The first song can be heard from mid March onwards, and for me is as much a signal that spring is on its way as daffodils and frog spawn. The little two-note ditty, repeated over and over, is so distinctive that it is reflected in the bird's name in countries throughout northern Europe. In German it is Zilpzalp; in Irish, Tiuf-tauf; in Dutch, Tjiftjaf; but I love the Estonian most of all, Silksolk.
We know of it as the Chiffchaff. But try saying any of the names to a simple rhythm and you've got a good idea what to listen for.
If you catch a glimpse of it, flicking about amongst the high branches of maybe a willow, oak or Sycamore, it is a small bird, about the size of a Great Tit. It is plain, with a hint of olive, a fine beak for catching insects, and the hint of a pale stripe above the eye. The photo shows one in my flowering cherry, probably fresh in from its wintering sites around the Mediterranean.
The second bird is the Willow Warbler. Our commonest summer migrant, with maybe 2 million or so arriving here for the summer, they winter much further south in Africa.
It looks almost identical to the Chiffchaff, but the song is SO different. Imagine the gentlest whistled notes, softly slipping down the scale, full of air and grace and sweetness.
The Chiffchaff breeds where there are mature trees in woodlands, while the Willow Warbler prefers scrubbier, sunny woodlands, especially of birch. Now you may have heard gardens described as being like woodland glades, in which case you'd think that they might be suitable, but for me gardens only have some of the features of woodland, and normally nowhere near enough to satisfy these two birds.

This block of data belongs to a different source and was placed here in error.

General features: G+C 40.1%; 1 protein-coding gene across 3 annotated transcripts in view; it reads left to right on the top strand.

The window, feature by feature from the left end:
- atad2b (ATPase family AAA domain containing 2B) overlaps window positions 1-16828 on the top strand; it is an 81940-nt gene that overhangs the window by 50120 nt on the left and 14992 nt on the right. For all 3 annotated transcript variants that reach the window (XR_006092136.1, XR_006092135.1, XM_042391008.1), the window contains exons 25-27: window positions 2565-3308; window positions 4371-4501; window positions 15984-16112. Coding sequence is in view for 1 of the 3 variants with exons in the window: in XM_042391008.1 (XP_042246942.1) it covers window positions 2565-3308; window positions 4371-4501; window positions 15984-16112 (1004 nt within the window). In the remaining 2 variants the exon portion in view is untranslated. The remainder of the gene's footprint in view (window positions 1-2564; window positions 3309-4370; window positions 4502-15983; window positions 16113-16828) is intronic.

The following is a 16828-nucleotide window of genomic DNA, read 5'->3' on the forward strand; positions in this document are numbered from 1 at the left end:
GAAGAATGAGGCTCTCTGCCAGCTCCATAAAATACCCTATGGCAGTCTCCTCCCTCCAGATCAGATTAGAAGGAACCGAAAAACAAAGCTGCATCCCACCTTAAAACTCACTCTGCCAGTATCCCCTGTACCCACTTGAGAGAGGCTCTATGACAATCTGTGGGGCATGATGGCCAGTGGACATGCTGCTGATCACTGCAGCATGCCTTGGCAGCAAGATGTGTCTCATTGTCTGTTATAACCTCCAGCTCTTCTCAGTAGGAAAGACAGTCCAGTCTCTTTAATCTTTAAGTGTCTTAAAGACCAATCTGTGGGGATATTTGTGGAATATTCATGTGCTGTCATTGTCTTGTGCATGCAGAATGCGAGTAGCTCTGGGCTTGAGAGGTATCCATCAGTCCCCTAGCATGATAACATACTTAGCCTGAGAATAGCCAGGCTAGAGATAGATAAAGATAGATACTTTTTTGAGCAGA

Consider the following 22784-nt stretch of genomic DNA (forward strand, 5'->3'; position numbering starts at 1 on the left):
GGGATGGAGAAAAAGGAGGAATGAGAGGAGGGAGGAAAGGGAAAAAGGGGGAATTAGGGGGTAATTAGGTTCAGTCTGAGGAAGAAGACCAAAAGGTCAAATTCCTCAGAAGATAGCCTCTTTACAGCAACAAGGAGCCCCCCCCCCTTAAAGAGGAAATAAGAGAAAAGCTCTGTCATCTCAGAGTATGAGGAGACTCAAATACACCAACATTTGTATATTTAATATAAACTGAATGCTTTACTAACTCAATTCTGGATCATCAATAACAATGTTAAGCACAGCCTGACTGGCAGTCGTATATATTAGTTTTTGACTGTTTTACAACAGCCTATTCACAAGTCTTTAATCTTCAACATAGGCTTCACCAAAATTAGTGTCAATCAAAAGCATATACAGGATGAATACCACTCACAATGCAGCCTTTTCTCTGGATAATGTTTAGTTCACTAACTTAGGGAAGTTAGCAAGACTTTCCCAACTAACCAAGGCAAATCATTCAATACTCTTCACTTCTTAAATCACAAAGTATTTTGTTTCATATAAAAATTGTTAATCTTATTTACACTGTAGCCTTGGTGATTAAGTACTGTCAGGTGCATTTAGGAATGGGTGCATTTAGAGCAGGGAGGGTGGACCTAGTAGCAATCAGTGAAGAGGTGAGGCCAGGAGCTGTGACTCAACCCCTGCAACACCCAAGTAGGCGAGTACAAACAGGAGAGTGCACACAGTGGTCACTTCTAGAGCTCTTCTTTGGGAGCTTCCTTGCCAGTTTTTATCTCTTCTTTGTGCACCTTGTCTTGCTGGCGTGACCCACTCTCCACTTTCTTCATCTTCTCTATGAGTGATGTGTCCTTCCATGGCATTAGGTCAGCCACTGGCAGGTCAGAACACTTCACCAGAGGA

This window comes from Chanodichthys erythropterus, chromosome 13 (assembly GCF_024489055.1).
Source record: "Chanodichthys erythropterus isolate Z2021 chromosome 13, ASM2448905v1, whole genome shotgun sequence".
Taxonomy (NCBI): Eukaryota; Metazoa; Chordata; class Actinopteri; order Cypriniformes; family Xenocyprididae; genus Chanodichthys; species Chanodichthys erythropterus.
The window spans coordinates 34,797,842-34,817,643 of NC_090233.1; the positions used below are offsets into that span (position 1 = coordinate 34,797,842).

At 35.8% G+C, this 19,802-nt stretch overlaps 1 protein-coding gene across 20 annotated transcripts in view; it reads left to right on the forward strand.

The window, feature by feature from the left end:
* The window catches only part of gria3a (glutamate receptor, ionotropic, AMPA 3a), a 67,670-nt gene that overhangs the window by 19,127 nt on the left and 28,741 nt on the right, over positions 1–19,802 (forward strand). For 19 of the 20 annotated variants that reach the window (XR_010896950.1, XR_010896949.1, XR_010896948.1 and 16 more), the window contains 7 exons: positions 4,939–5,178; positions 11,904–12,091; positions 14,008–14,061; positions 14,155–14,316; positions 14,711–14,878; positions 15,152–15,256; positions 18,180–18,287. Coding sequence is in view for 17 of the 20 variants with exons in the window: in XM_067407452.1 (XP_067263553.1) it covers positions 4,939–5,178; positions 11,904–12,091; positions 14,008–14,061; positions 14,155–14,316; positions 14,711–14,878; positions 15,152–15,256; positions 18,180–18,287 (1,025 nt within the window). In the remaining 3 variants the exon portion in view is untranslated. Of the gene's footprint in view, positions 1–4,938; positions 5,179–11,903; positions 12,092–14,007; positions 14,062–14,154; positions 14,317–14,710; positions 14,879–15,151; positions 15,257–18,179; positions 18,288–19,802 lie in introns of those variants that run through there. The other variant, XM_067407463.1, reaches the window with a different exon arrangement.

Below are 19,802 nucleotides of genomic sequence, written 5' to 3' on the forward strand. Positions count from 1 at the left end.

In particular, what gardens lack is the dense cover of the woodland floor where both of these birds nest in hidden hollows. A shrubbery, or flower border just isn't adequate for their needs.
So, by and large, gardens are just useful ports-of-call en route to their preferred habitats. And for that I cherish waking up to a bit of spring silksolking outside my window.
With each passing week, another plant seems to take its brief turn centre stage. And in the world of trees, right now there is one that is so acid green in colour that it leaps out a mile from mature gardens, parks and sometimes even woodlands.
Here is one (left) that I got up close to last weekend. Against a blue sky, it really is quite dramatic at this time of year.
And here is what causes the acid glow (right) - sprays of green-petalled flowers held up to the sky.
At the base of the posy, you can just see the bronzed leaves beginning to unfurl. In my best Rolf Harris voice, "Can you see what it is yet?"
It is the Norway Maple Acer platanoides. It is not native in the UK, but comes from eastern Europe and Scandinavia, and was first grown here maybe 400 years ago.
Nowadays, it is found throughout lowland UK, and often self-seeds into hedgerows and open woodlands.
The reason for including it in a blog about wildlife gardening is that it does have plenty of uses for wildlife. The flowers are actually an excellent nectar source, used especially by solitary bees, flies and wasps. See if you can find one in the next couple of weeks, get underneath it, look up, and watch it buzzing.
In addition, the bark is a good receptor for lichen, much like the oft-maligned Sycamore. And it also offers nest sites, aphids, and is used by some moth caterpillars.
And while Norway Maple in its natural form is a vigorous tree, growing to 30m, and so not really suitable for most gardens, there are several cultivars that you could try, some of which have injected extra fire tones into the normal bright yellow autumn leaf colour.
Personally I think it is a bit of a star. But I've just looked down and seen what T-shirt I'm wearing today - it's acid green, so perhaps that's why I'm such a fan!